# Pole Position

19 March 2021

Electricity and magnetism have a lot in common. They are connected by the unified theory of electromagnetism, and are in many ways two sides of the same coin. Both can exert forces on charges and magnetic fields. A changing electric field creates a magnetic field and vice versa. Elementary particles can possess electric and magnetic properties. But there is one fundamental difference.

Electric fields are created by electric charges. There are two types of electric charge. We call positive and negative, and they exist independently. Electrons have just a negative charge, for example, while protons have a positive charge. The everyday objects around us are usually electrically neutral, but it’s easy to give objects a slight positive or negative charge. Static electricity is a good example of this.

This is not the case with magnetic charge. Like electric charge, there are two types of magnetic charge. For historical reasons we call them north and south poles. But these magnetic poles always come in pairs. Every magnet has a north and south pole. If you break a magnet in half, you don’t separate the poles. Instead, you get two smaller magnets, each with a north and south pole. Even magnetic elementary particles have this dipole property. As far as we can tell, there are no magnetic monopoles.

Although we’ve never observed magnetic monopoles, we know what their properties would be according to electromagnetism. One of the more surprising consequences is that magnetic monopoles would quantize charge. If you had several electric and magnetic charges, the electromagnetic field they produce would have an angular momentum (rotation) that depends on the value of the electric and magnetic charges. In quantum mechanics, angular momentum is quantized, which means the charges would also be quantized. The existence of even one magnetic monopole in the universe would explain why fundamental particles always have an integral value of the electric charge. Magnetic monopoles would also bring symmetry to electromagnetism. This is one of the reasons why models such as string theory predict magnetic monopoles.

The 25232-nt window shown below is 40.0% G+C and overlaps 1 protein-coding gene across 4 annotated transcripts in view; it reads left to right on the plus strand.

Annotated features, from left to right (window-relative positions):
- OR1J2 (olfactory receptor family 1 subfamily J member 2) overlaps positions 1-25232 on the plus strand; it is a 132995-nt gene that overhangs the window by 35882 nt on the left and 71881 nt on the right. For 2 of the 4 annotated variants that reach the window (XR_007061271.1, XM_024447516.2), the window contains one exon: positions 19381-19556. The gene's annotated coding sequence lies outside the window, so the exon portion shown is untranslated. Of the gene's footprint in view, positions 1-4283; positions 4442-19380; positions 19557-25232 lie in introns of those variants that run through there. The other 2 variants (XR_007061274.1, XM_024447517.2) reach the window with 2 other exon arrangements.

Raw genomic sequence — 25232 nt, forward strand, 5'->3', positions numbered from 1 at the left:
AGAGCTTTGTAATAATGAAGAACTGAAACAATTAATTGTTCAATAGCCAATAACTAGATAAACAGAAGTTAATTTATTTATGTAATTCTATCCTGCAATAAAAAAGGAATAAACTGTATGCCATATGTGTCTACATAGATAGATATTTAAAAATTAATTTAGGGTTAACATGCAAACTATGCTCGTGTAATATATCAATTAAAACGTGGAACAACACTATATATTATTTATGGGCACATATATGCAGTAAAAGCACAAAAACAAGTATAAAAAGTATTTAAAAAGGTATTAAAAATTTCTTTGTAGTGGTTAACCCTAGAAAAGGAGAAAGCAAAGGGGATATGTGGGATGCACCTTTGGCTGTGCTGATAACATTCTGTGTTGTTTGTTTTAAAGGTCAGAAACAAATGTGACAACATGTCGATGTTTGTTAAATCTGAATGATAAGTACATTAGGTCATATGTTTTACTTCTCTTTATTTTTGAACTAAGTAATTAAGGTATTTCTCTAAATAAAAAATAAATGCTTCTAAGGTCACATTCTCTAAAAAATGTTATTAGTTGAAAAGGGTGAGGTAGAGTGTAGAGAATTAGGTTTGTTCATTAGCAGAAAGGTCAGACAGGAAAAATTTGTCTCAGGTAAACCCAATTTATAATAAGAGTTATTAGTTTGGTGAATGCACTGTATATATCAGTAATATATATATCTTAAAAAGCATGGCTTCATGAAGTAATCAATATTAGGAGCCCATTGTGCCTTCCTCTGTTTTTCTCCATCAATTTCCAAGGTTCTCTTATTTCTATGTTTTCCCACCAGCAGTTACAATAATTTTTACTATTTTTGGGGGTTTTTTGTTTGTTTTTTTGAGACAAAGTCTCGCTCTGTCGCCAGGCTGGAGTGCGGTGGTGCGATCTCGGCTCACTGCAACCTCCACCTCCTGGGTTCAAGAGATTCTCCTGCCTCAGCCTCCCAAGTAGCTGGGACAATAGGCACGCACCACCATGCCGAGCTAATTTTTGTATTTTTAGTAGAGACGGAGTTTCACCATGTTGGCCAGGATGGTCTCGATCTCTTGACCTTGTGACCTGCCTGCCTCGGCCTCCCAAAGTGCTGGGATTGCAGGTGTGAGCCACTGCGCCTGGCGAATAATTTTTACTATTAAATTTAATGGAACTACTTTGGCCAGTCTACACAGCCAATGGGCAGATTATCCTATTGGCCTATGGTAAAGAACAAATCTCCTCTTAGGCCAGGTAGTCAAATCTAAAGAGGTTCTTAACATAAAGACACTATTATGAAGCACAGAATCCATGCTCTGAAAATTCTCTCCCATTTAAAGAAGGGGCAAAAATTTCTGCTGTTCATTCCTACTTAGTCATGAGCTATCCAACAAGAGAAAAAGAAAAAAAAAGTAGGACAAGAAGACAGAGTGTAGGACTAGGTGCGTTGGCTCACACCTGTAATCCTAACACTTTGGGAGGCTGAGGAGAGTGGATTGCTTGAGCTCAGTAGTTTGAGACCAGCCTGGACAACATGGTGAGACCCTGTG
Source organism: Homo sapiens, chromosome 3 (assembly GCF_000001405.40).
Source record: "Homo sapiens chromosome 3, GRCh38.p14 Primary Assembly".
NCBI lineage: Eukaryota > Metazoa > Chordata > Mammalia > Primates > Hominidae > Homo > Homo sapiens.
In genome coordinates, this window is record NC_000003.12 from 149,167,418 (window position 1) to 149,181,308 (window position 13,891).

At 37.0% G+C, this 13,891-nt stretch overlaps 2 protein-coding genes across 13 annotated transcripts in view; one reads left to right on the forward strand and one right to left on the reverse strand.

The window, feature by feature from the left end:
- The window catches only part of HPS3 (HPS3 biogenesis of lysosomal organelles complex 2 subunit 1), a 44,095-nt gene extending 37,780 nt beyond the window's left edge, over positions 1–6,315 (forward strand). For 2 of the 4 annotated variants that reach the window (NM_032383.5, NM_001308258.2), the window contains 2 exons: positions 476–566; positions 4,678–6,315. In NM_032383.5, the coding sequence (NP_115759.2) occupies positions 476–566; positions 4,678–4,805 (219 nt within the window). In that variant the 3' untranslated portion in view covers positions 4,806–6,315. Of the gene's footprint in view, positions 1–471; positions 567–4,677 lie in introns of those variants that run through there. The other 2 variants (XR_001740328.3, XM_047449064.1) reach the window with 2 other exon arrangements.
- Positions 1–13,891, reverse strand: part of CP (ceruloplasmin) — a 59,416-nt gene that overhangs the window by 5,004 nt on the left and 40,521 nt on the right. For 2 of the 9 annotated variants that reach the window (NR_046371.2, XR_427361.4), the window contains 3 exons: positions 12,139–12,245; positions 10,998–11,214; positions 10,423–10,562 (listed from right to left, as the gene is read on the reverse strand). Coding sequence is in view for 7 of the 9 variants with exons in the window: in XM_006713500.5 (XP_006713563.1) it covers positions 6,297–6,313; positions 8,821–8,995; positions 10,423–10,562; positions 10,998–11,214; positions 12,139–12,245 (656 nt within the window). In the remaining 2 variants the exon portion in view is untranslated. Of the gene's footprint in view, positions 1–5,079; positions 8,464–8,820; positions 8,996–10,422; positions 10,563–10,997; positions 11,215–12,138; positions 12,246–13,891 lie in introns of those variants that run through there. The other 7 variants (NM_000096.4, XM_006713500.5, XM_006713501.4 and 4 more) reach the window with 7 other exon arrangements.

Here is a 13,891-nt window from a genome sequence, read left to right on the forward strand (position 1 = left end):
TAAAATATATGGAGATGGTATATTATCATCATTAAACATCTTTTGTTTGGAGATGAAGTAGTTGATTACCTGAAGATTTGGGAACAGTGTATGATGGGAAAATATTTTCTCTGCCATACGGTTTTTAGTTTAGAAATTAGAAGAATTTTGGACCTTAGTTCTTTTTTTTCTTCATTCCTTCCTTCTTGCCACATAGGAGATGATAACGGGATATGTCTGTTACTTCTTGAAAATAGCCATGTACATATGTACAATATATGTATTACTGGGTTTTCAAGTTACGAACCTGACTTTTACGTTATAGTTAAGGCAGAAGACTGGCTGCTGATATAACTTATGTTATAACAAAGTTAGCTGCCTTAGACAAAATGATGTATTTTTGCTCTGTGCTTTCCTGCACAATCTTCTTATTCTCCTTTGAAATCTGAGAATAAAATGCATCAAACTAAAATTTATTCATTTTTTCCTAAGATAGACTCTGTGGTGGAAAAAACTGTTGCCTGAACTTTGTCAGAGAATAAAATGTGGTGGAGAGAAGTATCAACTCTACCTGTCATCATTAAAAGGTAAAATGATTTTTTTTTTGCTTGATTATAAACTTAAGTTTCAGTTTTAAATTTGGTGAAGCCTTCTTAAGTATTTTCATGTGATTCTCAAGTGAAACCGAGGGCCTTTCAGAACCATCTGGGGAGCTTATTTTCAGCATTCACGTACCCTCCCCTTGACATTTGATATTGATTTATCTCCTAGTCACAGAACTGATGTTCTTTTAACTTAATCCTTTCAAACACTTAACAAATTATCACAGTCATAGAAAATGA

The discovery of magnetic monopoles would revolutionize our understanding of the universe, so it is worth looking for them where we can. Recently a team looked for evidence of them them in Earth’s magnetic field.1 In principle their idea is simple. If magnetic monopoles exist, they could be trapped by Earth’s strong magnetic field. This would give Earth a magnetic charge, which we should be able to measure.

In practice, this is quite challenging. For their study, the team used six years of public data from the ESA’s Swarm constellation. This is a collection of orbiting satellites specifically designed to make a high-resolution map of Earth’s magnetic fields. From this data, the team created a map of our planet’s magnetic field lines and applied a mathematical technique known as Gauss’ Law. Think of the Earth surrounded by an imaginary sphere. If there are no magnetic monopoles, any magnetic field line that crosses out of the sphere must also cross back into the sphere. If there are magnetic monopoles, then some magnetic field lines must cross the sphere without crossing back. An excess of field line crossings would prove the existence of magnetic monopoles.

The team found that to the limits of their data there was no evidence of excess field line crossings. This doesn’t mean that magnetic monopoles don’t exist, just that there is no evidence of any being trapped by Earth’s magnetic field. So no luck this time, but it’s a great result using public data.

1. Bai, Yang, Sida Lu, and Nicholas Orlofsky. “Searching for Magnetic Monopoles with the Earth’s Magnetic Field.” arXiv preprint arXiv:2103.06286 (2021). ↩︎